work towards some good. Again, and I sound like a broken record, I highly recommend
you consult an insurance professional who will help you investigate different insurance
options. The purpose of the following is to give you some understanding so as to identify
opportunities.
There are essentially two different categories under which life insurance can fall:
temporary and permanent. Let’s start by discussing temporary insurance – or term
insurance – which we will define as any contract that is designed to stop coverage after a
certain age or policy year.
Term insurance is designed to do exactly as the name implies. The insurance covers the
individual for as long a period of time as they chose. To put it bluntly, it is designed to
pay out insurance only if your parent dies. It transfers the risk of your parents’ untimely
death to the insurance company. However, there are usually maximum age limits on term
policies that state that the company won’t insure the individual past a certain age, usually
75 or 80 years old. This type of insurance is extremely effective for people who have
either a large liability (like a mortgage) or who know that the risk to them and their loved
ones has a short-term time horizon. However, for estate planning purposed, term
insurance may be impractical because it is designed to expire before the life insured’s life
expectancy and thus was a very expensive purchase with no ultimate benefit.
However, most term insurance plans have the ability to be converted to permanent plans
within the same insurer. If this is the case, your parents may think that their temporary
insurance needs are settled as they reach retirement age, as their mortgage is hopefully
paid off and they don’t need to provide for lost income to their family. Yet canceling the
policy could be a mistake, as their health may have deteriorated since obtaining the
insurance in the first place, and they may not be able to get coverage again. The best
route would be to discover whether or not they had any permanent insurance needs, and
convert the appropriate amount to permanent insurance. Since estate and insurance
planning for the elderly can be an unpredictable event, one must consider a more secure
and predictable benefit, as the benefit must be present when needed.

Unlike temporary, or term, insurance, permanent insurance is designed to be bought and
owned for the lifetime of the life insured. In contrast to term insurance, it is designed to
pay out when you die. It allows the insurance company to assume the financial risk of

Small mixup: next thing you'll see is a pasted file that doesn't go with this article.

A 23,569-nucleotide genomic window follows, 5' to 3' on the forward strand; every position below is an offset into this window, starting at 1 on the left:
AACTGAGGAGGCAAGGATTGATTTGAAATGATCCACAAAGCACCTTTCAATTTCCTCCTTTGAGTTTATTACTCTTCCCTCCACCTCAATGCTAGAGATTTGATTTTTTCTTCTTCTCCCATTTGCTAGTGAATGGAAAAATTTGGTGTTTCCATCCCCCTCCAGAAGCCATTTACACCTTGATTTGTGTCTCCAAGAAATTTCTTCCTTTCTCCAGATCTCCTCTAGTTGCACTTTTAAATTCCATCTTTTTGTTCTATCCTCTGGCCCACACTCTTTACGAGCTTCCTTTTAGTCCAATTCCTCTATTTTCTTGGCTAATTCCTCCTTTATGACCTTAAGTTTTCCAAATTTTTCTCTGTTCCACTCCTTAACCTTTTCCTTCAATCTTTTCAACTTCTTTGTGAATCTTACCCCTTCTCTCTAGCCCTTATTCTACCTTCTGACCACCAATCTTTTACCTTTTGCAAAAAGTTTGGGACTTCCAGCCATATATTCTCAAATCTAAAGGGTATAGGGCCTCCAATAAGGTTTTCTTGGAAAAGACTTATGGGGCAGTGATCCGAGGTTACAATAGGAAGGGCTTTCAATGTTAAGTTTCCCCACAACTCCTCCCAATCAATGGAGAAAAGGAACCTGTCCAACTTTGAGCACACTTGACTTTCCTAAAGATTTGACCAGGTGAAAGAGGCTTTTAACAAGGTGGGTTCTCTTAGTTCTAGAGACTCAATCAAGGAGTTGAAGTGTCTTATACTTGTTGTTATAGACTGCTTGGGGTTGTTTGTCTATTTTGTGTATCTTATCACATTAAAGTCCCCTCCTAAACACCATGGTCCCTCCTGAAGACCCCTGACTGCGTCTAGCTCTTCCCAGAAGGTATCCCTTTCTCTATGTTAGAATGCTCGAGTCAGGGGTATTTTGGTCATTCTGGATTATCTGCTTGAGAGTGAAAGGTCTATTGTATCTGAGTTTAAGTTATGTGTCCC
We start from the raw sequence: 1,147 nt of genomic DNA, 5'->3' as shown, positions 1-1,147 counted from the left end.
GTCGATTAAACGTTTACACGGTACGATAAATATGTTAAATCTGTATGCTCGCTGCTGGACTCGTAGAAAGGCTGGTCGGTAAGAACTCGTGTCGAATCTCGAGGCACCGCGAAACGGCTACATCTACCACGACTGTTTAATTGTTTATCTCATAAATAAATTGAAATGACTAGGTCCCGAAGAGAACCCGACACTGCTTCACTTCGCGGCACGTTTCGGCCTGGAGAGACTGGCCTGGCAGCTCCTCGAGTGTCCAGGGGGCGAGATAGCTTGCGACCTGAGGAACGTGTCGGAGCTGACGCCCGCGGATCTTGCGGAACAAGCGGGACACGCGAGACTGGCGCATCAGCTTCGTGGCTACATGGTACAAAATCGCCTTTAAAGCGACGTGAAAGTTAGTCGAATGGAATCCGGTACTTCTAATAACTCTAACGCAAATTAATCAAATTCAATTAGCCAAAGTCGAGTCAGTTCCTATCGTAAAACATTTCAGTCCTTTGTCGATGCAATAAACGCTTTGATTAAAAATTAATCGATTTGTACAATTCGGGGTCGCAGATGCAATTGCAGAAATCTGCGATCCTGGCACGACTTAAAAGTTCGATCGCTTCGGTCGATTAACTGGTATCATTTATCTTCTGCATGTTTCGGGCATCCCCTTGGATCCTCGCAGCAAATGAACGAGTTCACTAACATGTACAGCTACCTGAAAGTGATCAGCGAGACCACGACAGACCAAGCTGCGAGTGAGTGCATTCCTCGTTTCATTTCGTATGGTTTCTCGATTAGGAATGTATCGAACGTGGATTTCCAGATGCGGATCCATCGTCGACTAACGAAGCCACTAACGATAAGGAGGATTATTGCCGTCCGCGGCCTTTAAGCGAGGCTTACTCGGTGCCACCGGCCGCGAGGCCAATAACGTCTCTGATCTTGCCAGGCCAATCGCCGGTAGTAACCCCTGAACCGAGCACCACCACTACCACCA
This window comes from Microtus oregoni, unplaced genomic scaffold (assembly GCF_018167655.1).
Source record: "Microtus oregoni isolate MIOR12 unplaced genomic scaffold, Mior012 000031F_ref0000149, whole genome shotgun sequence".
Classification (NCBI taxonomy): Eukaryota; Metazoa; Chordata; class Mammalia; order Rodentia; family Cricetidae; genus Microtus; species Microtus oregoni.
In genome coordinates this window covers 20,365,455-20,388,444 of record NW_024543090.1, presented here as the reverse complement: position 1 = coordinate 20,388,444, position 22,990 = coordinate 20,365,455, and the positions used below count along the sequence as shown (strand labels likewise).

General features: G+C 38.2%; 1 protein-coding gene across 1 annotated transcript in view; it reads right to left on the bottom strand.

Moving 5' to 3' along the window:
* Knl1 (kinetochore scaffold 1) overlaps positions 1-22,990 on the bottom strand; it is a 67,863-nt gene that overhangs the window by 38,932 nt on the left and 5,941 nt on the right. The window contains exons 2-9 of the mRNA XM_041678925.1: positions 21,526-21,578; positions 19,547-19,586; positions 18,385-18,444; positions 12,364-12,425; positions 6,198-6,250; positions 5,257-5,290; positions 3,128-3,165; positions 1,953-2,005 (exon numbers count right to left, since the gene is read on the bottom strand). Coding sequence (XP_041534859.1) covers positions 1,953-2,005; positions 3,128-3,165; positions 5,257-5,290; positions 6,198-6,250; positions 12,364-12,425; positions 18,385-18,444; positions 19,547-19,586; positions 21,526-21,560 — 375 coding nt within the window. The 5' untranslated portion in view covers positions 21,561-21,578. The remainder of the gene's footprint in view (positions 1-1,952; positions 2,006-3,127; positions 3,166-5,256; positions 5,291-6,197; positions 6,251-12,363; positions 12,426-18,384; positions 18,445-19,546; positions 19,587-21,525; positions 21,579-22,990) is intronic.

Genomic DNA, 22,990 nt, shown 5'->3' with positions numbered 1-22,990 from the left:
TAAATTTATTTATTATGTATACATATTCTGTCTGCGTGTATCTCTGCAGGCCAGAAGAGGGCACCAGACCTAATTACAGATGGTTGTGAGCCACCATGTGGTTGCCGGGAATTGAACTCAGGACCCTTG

your eventual death. In the early years of the policy, the premiums are higher than those
in the term insurance contract are, but the benefit is guaranteed regardless of the age of
the life insured. There are more types of permanent insurance than term insurance, and
for simplicity, we will lump them into three categories: Term to100, Whole Life, and
Universal.
Term to 100 is insurance that has no other value to the estate of the life insured, other
than the eventual payout of the death benefit. This type of policy is priced with a level
premium, so that the cost to the person buying the insurance will never change, and they
will keep paying until the person who is insured passes away and the policy pays out.
This is often the most cost efficient solution in the short-term, but the policy provides no
choice: if premiums can’t be paid in the future, the insurer will cancel the policy.
Depending on your parents’ financial position, a possibly more desirable solution is to
find an insurance policy that has an investment component within it (or what is referred
to as a “cash value”). This cash reserve within the policy can be used to pay future
premiums should the estate not be able to, or chose not to, pay any more premiums.
Until the 1980’s, Whole Life insurance policies were the traditional favourites for
permanent insurance, as they offer consistent and dependable performance on the “cash
value” that grows within the policy. The cash value of a policy is simply surplus cash or
a cash reserve that is a required actuarially calculated reserve that is held inside the
policy. The cash values can be used like any cash account, in at they can be withdrawn,
used to pay future premiums, or in some cases, borrowed against. The problem that
many have with the traditional whole life plan is that it has very limited investment